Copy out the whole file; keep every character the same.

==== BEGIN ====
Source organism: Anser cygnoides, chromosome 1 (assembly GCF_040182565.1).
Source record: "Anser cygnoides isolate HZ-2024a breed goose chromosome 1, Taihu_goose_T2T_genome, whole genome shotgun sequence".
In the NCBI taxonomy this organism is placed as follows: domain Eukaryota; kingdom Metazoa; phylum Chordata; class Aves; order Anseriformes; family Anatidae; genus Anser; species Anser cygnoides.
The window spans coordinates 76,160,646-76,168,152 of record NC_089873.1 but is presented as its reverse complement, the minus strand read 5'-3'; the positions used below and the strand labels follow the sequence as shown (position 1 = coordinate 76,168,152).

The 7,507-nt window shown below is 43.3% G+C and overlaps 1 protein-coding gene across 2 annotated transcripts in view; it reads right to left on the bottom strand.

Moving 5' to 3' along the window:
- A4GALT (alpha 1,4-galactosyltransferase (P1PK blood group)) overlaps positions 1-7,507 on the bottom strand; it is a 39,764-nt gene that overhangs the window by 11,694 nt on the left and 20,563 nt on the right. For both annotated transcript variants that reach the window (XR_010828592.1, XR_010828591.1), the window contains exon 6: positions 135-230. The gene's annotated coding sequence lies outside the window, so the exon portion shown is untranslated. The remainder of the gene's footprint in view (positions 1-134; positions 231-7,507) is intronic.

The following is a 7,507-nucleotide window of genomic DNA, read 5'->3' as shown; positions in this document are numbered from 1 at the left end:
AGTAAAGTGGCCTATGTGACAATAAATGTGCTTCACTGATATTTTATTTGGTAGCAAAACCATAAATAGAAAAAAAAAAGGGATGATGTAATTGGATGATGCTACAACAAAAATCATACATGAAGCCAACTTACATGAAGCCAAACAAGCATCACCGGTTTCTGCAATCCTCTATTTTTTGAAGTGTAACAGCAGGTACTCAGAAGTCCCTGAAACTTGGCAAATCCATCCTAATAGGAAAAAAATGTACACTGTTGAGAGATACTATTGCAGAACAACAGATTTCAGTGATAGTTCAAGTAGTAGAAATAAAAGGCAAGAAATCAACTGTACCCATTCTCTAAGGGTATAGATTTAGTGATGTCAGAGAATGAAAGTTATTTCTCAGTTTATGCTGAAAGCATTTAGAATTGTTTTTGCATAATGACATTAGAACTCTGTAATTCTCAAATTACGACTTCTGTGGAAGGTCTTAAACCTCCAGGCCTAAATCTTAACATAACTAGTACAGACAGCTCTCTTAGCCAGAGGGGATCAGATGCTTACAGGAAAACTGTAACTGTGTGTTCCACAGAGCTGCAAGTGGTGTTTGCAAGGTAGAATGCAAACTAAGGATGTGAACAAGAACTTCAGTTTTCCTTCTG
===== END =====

Source organism: Anser cygnoides, chromosome 1 (assembly GCF_040182565.1).
Source record: "Anser cygnoides isolate HZ-2024a breed goose chromosome 1, Taihu_goose_T2T_genome, whole genome shotgun sequence".
In the NCBI taxonomy this organism is placed as follows: domain Eukaryota; kingdom Metazoa; phylum Chordata; class Aves; order Anseriformes; family Anatidae; genus Anser; species Anser cygnoides.
The window spans coordinates 76,160,646-76,168,152 of record NC_089873.1 but is presented as its reverse complement, the minus strand read 5'-3'; the positions used below and the strand labels follow the sequence as shown (position 1 = coordinate 76,168,152).

The 7,507-nt window shown below is 43.3% G+C and overlaps 1 protein-coding gene across 2 annotated transcripts in view; it reads right to left on the bottom strand.

Moving 5' to 3' along the window:
- A4GALT (alpha 1,4-galactosyltransferase (P1PK blood group)) overlaps positions 1-7,507 on the bottom strand; it is a 39,764-nt gene that overhangs the window by 11,694 nt on the left and 20,563 nt on the right. For both annotated transcript variants that reach the window (XR_010828592.1, XR_010828591.1), the window contains exon 6: positions 135-230. The gene's annotated coding sequence lies outside the window, so the exon portion shown is untranslated. The remainder of the gene's footprint in view (positions 1-134; positions 231-7,507) is intronic.

The following is a 7,507-nucleotide window of genomic DNA, read 5'->3' as shown; positions in this document are numbered from 1 at the left end:
AGTAAAGTGGCCTATGTGACAATAAATGTGCTTCACTGATATTTTATTTGGTAGCAAAACCATAAATAGAAAAAAAAAAGGGATGATGTAATTGGATGATGCTACAACAAAAATCATACATGAAGCCAACTTACATGAAGCCAAACAAGCATCACCGGTTTCTGCAATCCTCTATTTTTTGAAGTGTAACAGCAGGTACTCAGAAGTCCCTGAAACTTGGCAAATCCATCCTAATAGGAAAAAAATGTACACTGTTGAGAGATACTATTGCAGAACAACAGATTTCAGTGATAGTTCAAGTAGTAGAAATAAAAGGCAAGAAATCAACTGTACCCATTCTCTAAGGGTATAGATTTAGTGATGTCAGAGAATGAAAGTTATTTCTCAGTTTATGCTGAAAGCATTTAGAATTGTTTTTGCATAATGACATTAGAACTCTGTAATTCTCAAATTACGACTTCTGTGGAAGGTCTTAAACCTCCAGGCCTAAATCTTAACATAACTAGTACAGACAGCTCTCTTAGCCAGAGGGGATCAGATGCTTACAGGAAAACTGTAACTGTGTGTTCCACAGAGCTGCAAGTGGTGTTTGCAAGGTAGAATGCAAACTAAGGATGTGAACAAGAACTTCAGTTTTCCTTCTG